This years first trip was to Devon and Cornwall, here is my painting experience (we did other things as well). Introducing the pictures I may mention things in the notebooks I keep. As usual my I have put the Notebook Extracts at the end of the post – where I refer to them they are abbreviated as NE1, NE2 etc.
22nd April. Watercolour Pencil with Inks, – 14×10, Preliminary sketch NE 4.
The approach to this picture was born out of necessity. Having walked across the headland and back round the coastline I eagerly set up to capture this view, the gate gave some interest to the foreground and I imagined the viewer walking through it into the rest of the picture. The sketch went well confirming the composition and I eagerly put up the easel, then reaching for the paints got a shock – hadn’t put them in the rucksack. Now what – abandon the project, accrue shame and leg pulling or keep going. Watercolur pencils, and Indian ink to the rescue. I was rewarded for my efforts be numerous complimentary comments. I find this aspect of plain air work encouraging – those who don’t like to just pass on so the comments you gat are always good ones (so far, anyway).
The notebook sketch developed into a illustration style pen/colour study so the next day I tried to loosen it up a bit with a larger mixed media study, it also gave me the opportunity to add the boat – I had this on the photographs and it was there when I started sketching but moved away and my vantage point on the harbour wall meant I could not see it properly when I was sketching.
25/6th April, Mixed Media– 16×12. Preliminary sketch NE5.
Rainy days on holiday are never a problem provided that there is space to work. The Abandoned Cottage had a mezzanine which was a child play area, I was able to commandeer it for a studio; it has a large velux window affording good working light. The previous day we had visited Watersmeet and walked to Lynmouth and back, the enclosed, wooded gorge with patches of sunlight combined with the fast flowing water is something I also experience on walks by the Warf and Nidd – the rainy day gave me the opportunity to spend some time working out how to approach then scene. I feel that I will be returning to this kind of scene there is a lot of complexity in the subject which makes it a rewarding subject.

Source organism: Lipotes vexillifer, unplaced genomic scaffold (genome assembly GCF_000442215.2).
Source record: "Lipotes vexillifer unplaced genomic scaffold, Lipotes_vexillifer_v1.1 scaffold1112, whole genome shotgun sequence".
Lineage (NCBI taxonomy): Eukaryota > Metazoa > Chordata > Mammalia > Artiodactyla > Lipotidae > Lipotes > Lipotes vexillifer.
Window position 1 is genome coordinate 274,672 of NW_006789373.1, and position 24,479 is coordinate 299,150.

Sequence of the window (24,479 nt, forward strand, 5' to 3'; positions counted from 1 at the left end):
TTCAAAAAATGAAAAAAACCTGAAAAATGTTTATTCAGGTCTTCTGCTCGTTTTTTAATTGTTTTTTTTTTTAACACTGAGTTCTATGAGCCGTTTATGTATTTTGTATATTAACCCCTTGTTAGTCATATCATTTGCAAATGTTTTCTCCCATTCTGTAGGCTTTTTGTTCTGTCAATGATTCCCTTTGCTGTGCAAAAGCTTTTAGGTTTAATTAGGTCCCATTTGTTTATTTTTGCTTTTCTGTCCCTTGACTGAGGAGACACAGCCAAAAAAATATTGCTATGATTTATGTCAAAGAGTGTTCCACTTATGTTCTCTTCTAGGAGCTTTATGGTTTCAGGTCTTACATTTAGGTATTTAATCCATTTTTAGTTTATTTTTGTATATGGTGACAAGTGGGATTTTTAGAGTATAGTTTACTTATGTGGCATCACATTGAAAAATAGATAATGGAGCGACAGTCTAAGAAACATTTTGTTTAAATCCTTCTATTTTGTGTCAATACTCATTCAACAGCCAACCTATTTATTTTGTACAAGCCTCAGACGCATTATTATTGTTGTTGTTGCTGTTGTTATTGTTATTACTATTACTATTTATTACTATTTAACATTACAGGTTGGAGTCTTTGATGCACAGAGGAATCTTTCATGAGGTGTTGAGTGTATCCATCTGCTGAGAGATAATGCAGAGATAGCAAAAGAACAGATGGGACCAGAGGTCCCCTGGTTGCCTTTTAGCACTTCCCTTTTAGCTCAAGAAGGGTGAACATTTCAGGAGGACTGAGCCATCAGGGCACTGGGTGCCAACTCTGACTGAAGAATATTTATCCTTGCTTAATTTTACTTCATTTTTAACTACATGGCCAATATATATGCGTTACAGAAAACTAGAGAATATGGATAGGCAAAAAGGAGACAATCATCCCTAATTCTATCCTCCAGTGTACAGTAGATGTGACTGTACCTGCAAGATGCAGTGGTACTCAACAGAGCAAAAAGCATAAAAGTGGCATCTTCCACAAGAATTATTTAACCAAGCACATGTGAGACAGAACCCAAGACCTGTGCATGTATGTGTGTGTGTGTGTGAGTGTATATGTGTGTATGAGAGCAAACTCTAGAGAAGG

Watersmeet above Lynmouth
Taw Estuary and Bideford Bay
26th April. Watercolour, – 14×10, Preliminary sketch NE 5.
I could see this out of the mezzanine window and painted it in parallel with the Lynmouth picture. It was this weather coming from the Atlantic which cause widespread snow and hailstorms, enough to be reported in the papers. Back in Yorkshire our Pieris suffered a lot of frost damage and after a spectacular start now looks rather sad. But the sky really did look like this – I just wanted to get the sunset down. The headland in the far distance is Hartland Point.
Weather Coming In, Taw Estury and Bideford Bay
4th May, Mixed Media, 16×12, Preliminary Sketch NE5
I really like this avenue of trees that run straight towards the main house at the HPB site. I painted it last year, the record shows that whilst the bluebells were out the wild garlic and leaves of the trees were more advanced this year. This year I altered to composition from portrait to landscape and moved the edge of the avenue occluding the line of trees on the right. As an alternative composition I think it works. It was a dull day but improved as I painted. I blocked in the darks from memory and limited them, then worked up the rest with light colours, later in the session I was able to uses washes for the dappled light. This is not ideal if the conditions are such that the paint applied first isn’t drying.
6th May, Watercolour, 16×12, Preliminary Sketch NE5.
Another rainy day, another opportunity to do a more considered watercolour. I am constantly learning about loose-tight and subjects with boats and building bring this challenge to the fore. My brother had bagged this painting as as a souvenir of the holiday.
7th May, Mixed Media, 14×10, Preliminary sketch NE5.
Better than Colovelly (it’s a working village) and to my mind only bettered only by Polruan (which has a working boatyard). OK boys stuff! We walked to Polpero and found a great spot near the library where we were sheltered from the wind. This is a subject that I tackled last year – this time I got the perspective right.
The following are extracts from my notebook. I have organised them thematically rather than chronologically but the notes on the pictures posted above refer to the relevant pages if you want to do some comparisons.